2016 has been characterized by a wave of job cuts at several leading lenders in Europe, with the epicenter of the trend being London. A combination of factors such as rising labor costs and lagging profits has propagated an influx of pink slips, with UBS joining the ranks in November, according to a recent Reuters report.
The scope and scale of the cuts has varied across the industry. Lenders such as Deutsche Bank, Standard Chartered and Barclays have all spearheaded this strategy, in many instances cutting or relocating personnel out of London. While these cuts have largely been relegated to back office or IT jobs, several other units such as foreign exchange (FX) and fixed income desks have also been put on the chopping block or consolidated.
For its part, UBS will cut several dozen jobs across its private banking segment, which follows a previously announced restructuring of its flagship wealth management unit. Back in September however, UBS also relocated a total of 56 back-office jobs from its Luxembourg branch to its office in Wroclaw, Poland, as part of the bank’s cost-cutting strategy as it seeks to restore profitability.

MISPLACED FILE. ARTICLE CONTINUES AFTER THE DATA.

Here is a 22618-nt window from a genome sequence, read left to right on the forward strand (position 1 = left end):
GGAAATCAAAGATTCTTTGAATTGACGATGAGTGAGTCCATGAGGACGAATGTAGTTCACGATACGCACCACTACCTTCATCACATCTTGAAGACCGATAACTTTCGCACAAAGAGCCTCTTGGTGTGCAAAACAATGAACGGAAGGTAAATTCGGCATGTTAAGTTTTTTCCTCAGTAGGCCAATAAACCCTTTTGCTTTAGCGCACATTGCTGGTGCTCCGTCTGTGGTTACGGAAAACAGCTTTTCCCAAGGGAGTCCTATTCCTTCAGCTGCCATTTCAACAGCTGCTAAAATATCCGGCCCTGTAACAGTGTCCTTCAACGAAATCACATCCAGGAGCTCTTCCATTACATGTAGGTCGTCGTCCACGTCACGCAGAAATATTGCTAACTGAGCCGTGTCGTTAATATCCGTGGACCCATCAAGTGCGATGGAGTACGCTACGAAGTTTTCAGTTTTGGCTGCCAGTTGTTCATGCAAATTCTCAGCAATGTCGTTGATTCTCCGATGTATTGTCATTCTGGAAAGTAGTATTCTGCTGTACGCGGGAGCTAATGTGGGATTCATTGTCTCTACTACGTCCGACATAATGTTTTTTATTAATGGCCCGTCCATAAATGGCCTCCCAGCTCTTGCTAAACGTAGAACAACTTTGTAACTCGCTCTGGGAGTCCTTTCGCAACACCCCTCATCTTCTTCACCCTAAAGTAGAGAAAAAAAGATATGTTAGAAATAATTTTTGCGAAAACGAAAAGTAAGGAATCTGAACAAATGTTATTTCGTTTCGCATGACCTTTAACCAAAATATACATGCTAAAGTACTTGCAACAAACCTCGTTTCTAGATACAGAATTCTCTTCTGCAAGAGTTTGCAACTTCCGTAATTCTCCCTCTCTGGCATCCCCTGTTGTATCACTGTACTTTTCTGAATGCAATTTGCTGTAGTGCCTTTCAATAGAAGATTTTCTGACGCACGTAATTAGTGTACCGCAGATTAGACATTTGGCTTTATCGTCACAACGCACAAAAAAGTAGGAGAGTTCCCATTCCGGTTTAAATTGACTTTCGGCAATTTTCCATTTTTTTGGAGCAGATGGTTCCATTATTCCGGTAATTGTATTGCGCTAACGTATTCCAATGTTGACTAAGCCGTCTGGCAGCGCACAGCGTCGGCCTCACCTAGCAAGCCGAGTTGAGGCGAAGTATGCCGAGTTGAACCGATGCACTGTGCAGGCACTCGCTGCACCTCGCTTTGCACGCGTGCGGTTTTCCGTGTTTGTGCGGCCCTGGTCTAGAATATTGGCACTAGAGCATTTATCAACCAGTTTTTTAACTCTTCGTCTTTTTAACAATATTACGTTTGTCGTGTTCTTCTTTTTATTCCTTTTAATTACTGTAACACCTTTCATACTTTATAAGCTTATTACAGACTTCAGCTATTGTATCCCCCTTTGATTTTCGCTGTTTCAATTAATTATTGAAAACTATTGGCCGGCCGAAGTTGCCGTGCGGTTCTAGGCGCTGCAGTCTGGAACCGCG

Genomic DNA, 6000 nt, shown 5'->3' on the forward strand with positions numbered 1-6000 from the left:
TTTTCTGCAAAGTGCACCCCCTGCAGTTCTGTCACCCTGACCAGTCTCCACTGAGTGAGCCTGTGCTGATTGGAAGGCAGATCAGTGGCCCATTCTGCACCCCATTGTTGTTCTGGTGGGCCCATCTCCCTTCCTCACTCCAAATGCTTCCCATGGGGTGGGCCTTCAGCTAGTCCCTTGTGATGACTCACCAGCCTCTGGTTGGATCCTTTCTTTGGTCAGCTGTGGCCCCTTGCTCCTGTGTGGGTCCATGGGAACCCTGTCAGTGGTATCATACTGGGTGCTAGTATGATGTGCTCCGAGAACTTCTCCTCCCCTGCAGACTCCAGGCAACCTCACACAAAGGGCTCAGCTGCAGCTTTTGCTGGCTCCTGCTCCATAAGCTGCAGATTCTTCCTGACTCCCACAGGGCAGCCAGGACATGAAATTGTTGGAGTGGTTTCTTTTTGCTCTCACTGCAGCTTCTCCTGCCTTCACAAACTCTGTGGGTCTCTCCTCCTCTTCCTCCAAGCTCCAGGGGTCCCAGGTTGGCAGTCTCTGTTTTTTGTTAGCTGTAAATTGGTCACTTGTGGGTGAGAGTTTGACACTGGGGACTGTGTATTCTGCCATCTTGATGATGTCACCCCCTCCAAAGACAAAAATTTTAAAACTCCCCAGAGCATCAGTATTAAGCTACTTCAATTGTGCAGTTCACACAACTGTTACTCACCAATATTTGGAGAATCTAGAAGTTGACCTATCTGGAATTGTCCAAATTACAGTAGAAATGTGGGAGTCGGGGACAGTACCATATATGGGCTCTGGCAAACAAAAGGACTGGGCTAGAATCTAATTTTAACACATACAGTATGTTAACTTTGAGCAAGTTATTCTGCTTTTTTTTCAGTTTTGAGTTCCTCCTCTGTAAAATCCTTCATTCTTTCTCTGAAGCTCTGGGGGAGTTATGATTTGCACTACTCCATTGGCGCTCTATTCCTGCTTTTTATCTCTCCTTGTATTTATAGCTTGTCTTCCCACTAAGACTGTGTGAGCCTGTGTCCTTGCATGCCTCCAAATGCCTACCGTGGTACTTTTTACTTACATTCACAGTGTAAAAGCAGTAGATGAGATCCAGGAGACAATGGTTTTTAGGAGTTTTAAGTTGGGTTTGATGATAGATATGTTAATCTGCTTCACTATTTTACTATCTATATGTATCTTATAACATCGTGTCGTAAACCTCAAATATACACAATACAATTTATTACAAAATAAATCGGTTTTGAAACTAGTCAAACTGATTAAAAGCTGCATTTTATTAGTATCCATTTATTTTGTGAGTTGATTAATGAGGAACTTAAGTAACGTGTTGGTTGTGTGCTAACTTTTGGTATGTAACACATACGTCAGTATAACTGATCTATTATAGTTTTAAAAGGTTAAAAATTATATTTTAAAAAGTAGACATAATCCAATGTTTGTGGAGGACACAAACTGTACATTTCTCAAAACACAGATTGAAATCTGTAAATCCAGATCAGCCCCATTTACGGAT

Adding a layer of complexity to this recent trend however, UBS Group AG’s CEO Sergio Ermotti appeared to exercise caution against a wave of outflowing personnel in a recent Bloomberg Television interview: “It would be a very risky decision to take such steps. It may well be that we are not going to move anybody, or it may be that we move people. But in absence of certainty, we won’t take any decision.”
Despite the reticence, UBS is dealing with a large increase in regulatory burdens, as well as negative interest rates and restrained client activity. Its latest cuts will be affecting employees worldwide at IPS, which provides products and services to wealth management clients – the cuts are estimated to be fewer than 100 personnel.
Overall however, months of lean spending and restructuring has taken a toll – UBS’s wealth management division as of September 2016 had 9,918 full-time employees, down from 10,135 in Q2 2016.
(Photo: Wikimedia Commons)